Get dirty, have fun and grow more food with great gardening tips from real-life gardeners.
Spring is full of babies and birth, and the greenhouse is no exception. Plant the seeds and nurture them… wait for it… and the baby plants emerge from the soil and stretch toward the sun. It’s called a nursery for a reason. I visit the trays of baby plants and feel their energy, budding with all the hope and promise of a new season. I showed a seed tray to a young intern. The tray was right on the verge of germinating, with only the first glimpse of a couple seedlings popping up. Brand new freshly emerging baby cabbage plants. She caught my drift and said “awwww!” just like she was looking at the cutest newborn baby and in on something special. That’s the reaction I was looking for, that amazement at witnessing new life. Could have been a baby human, puppy, any animal or plant, they all start out cute, miraculous, and vital.
A little biology lesson here. The seedling first germinates with the cotyledon, its embryonic leaf. My photo (left) shows the cotyledon of the cabbage seedling. Cotyledon leaves are simple in form. Isn’t it cute?
The next leaf to sprout is called the true leaf (photo right). It’s a miniature leaf too, but it looks like a cabbage leaf in all its detail.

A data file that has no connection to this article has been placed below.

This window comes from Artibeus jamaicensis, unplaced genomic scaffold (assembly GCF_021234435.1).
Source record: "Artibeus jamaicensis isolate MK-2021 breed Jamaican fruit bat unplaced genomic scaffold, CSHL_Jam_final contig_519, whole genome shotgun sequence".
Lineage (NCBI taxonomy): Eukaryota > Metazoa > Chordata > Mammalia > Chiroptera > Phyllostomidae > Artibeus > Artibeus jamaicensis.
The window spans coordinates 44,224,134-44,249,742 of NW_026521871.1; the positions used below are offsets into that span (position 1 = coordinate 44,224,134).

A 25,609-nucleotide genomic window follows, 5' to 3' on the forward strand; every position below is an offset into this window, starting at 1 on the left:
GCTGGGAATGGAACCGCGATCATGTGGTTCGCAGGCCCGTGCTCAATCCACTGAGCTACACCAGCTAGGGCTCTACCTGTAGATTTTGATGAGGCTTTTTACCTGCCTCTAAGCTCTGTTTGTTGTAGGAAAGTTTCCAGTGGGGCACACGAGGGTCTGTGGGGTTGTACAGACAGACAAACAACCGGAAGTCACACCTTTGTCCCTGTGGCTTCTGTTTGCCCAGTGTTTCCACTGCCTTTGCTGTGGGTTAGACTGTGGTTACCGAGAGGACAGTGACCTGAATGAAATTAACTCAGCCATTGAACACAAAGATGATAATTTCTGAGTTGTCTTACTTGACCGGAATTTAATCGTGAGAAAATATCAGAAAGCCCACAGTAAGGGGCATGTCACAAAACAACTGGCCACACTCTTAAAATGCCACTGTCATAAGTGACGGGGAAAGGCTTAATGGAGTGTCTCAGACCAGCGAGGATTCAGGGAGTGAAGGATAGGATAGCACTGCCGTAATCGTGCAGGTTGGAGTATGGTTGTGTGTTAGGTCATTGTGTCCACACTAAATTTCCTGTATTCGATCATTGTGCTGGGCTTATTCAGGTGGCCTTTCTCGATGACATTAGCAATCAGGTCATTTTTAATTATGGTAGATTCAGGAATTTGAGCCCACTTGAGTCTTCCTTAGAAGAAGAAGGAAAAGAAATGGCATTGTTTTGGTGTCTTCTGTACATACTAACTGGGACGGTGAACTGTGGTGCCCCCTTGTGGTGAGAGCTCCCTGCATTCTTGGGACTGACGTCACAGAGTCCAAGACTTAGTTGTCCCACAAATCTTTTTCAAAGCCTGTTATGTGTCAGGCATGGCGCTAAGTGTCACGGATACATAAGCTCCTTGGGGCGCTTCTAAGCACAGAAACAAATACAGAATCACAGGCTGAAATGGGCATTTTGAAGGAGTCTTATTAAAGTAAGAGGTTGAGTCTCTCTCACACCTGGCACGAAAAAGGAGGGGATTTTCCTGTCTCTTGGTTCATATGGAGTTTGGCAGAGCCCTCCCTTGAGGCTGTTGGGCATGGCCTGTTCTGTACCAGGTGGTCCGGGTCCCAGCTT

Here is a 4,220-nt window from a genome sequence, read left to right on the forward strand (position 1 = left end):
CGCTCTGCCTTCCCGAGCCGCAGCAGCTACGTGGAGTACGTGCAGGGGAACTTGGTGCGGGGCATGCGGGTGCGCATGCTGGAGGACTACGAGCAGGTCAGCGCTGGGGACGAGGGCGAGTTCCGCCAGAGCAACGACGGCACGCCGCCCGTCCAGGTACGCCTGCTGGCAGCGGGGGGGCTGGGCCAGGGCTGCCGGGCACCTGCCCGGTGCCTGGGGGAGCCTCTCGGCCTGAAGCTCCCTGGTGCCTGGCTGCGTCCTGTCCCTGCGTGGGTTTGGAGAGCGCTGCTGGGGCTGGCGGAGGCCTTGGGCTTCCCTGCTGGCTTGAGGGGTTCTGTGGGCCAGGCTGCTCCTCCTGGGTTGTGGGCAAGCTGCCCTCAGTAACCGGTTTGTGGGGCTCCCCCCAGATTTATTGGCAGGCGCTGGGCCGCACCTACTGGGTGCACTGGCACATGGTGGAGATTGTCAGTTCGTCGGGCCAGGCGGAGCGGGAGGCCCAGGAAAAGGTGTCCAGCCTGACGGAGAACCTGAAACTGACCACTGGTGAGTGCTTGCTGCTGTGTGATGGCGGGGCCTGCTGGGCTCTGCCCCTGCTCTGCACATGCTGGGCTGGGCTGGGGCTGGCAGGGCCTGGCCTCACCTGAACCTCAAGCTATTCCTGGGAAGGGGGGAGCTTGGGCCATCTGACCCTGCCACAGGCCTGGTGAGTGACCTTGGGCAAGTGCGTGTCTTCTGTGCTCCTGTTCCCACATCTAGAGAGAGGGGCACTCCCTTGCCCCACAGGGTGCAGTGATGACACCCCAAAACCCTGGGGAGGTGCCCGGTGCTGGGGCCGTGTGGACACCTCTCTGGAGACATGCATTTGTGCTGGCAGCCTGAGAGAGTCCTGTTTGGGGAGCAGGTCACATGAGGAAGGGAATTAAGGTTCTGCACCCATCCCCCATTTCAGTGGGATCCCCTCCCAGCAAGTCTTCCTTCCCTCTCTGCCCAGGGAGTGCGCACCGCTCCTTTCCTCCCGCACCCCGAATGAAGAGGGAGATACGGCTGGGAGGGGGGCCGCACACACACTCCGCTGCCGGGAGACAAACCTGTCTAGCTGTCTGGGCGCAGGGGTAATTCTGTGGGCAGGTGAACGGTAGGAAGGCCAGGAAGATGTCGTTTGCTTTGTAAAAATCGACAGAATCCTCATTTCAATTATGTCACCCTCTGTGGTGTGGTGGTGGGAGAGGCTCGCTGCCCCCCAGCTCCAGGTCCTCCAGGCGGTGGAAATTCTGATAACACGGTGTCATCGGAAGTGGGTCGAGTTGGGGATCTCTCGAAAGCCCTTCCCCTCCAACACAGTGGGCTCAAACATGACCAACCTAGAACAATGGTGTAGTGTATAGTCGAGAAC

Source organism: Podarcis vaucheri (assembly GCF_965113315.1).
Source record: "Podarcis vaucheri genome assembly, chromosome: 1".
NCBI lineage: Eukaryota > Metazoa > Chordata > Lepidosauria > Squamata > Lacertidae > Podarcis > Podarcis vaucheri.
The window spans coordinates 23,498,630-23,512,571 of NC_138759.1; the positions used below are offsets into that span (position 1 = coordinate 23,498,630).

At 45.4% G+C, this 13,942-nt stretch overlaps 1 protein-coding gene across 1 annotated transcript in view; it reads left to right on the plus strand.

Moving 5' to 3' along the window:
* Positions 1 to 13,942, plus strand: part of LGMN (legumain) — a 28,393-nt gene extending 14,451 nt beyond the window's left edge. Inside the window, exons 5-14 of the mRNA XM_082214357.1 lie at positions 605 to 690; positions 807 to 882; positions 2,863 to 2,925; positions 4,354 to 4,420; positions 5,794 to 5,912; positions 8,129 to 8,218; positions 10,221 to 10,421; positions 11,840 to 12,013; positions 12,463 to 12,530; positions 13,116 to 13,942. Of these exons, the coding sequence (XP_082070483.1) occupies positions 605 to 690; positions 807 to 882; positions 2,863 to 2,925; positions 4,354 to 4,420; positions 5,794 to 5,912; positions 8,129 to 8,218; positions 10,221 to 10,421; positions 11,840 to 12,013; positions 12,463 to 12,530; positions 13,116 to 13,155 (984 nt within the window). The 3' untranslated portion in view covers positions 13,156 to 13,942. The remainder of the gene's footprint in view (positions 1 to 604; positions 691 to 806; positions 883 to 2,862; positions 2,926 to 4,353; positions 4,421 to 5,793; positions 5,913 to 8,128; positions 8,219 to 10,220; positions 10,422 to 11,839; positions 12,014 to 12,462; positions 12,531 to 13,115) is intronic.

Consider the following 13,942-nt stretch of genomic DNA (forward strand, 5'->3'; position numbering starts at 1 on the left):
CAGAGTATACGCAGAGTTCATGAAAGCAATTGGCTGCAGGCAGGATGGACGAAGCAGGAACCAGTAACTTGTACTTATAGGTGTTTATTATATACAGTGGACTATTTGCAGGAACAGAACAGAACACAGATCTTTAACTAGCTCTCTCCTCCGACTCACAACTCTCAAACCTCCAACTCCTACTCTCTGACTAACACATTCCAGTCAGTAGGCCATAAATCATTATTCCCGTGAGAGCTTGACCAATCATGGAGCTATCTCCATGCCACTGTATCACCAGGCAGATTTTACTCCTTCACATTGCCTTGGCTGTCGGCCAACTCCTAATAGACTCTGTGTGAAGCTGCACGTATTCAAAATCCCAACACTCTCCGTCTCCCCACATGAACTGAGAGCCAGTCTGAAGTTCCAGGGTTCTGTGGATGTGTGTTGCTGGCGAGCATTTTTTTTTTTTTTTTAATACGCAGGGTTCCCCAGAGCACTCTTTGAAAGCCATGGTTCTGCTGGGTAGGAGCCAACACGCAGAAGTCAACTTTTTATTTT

Pepper, eggplant, and tomato cotyledons all have a simple v-shape cotyledon and then their true leaf distinguishes them from each other.
How do we keep these babies warm in March? We’ve created a mini-tunnel inside our high tunnel. We grow our seedlings on a long table along the 100 foot long side of our high tunnel. The high tunnel is not heated. We have electric heat mats on the table to directly heat the soil in the trays, not the air in the whole hoop. For extra warmth at night or on cold days, we keep a plastic tunnel over the table. It is great at holding in the heat from the tables. We drilled a hole every few feet in the tables and popped hoops over the table. Then we have greenhouse plastic draped over the hoops. It keeps the warmth and moisture in. We pull it back with clips during the day. You might notice the white perlite in the seedling trays. Our trays are in a warm moist climate. We do get a little touch of green algae on the surface of some trays, so we cover the seeds with a thin layer of perlite. Seeds pop out of it easily, and it protects the soil surface, preventing damping-off mold on tomato seedlings.
Photo 1: Cabbage seedling in its cotyledon form.
Photo 2: Cabbage seedling with its cotyledon leaf and its first true leaf.
Photo 3: Seedling tables set up with hoops and greenhouse plastic for a mini-hoop in the hoophouse.
Ilene White Freedman operates House in the Woods organic CSA farm with her husband in Frederick, Maryland. She blogs about making things from scratch, putting up the harvest, gardening and farm life at http://blog.houseinthewoods.com, easy to follow from our Facebook Page. For more about the farm, go to http://www.houseinthewoods.com.